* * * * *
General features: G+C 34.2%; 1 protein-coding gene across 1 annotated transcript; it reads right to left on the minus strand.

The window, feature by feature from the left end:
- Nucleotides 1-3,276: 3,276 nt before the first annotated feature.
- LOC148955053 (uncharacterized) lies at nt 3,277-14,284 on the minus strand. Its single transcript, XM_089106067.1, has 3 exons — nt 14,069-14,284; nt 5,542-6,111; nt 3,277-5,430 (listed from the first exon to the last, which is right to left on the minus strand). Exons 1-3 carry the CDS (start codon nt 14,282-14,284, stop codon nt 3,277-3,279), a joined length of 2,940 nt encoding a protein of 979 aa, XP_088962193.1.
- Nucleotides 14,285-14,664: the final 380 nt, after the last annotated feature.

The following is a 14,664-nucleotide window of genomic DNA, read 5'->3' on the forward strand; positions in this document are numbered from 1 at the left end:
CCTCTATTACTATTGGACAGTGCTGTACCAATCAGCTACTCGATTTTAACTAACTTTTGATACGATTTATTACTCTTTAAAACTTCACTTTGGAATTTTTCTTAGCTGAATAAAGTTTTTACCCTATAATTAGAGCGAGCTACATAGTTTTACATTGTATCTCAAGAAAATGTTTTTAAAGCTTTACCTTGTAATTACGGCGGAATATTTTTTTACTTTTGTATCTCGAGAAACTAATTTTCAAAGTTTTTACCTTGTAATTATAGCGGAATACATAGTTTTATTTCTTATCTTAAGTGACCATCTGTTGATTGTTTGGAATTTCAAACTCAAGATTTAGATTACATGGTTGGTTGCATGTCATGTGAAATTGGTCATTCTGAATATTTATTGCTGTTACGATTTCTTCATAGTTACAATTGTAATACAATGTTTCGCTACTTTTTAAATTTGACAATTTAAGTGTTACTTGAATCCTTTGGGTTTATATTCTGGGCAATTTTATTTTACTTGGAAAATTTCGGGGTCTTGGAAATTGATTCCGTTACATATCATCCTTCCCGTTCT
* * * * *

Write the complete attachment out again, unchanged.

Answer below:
General features: G+C 34.2%; 1 protein-coding gene across 1 annotated transcript; it reads right to left on the minus strand.

The window, feature by feature from the left end:
- Nucleotides 1-3,276: 3,276 nt before the first annotated feature.
- LOC148955053 (uncharacterized) lies at nt 3,277-14,284 on the minus strand. Its single transcript, XM_089106067.1, has 3 exons — nt 14,069-14,284; nt 5,542-6,111; nt 3,277-5,430 (listed from the first exon to the last, which is right to left on the minus strand). Exons 1-3 carry the CDS (start codon nt 14,282-14,284, stop codon nt 3,277-3,279), a joined length of 2,940 nt encoding a protein of 979 aa, XP_088962193.1.
- Nucleotides 14,285-14,664: the final 380 nt, after the last annotated feature.

The following is a 14,664-nucleotide window of genomic DNA, read 5'->3' on the forward strand; positions in this document are numbered from 1 at the left end:
CCTCTATTACTATTGGACAGTGCTGTACCAATCAGCTACTCGATTTTAACTAACTTTTGATACGATTTATTACTCTTTAAAACTTCACTTTGGAATTTTTCTTAGCTGAATAAAGTTTTTACCCTATAATTAGAGCGAGCTACATAGTTTTACATTGTATCTCAAGAAAATGTTTTTAAAGCTTTACCTTGTAATTACGGCGGAATATTTTTTTACTTTTGTATCTCGAGAAACTAATTTTCAAAGTTTTTACCTTGTAATTATAGCGGAATACATAGTTTTATTTCTTATCTTAAGTGACCATCTGTTGATTGTTTGGAATTTCAAACTCAAGATTTAGATTACATGGTTGGTTGCATGTCATGTGAAATTGGTCATTCTGAATATTTATTGCTGTTACGATTTCTTCATAGTTACAATTGTAATACAATGTTTCGCTACTTTTTAAATTTGACAATTTAAGTGTTACTTGAATCCTTTGGGTTTATATTCTGGGCAATTTTATTTTACTTGGAAAATTTCGGGGTCTTGGAAATTGATTCCGTTACATATCATCCTTCCCGTTCT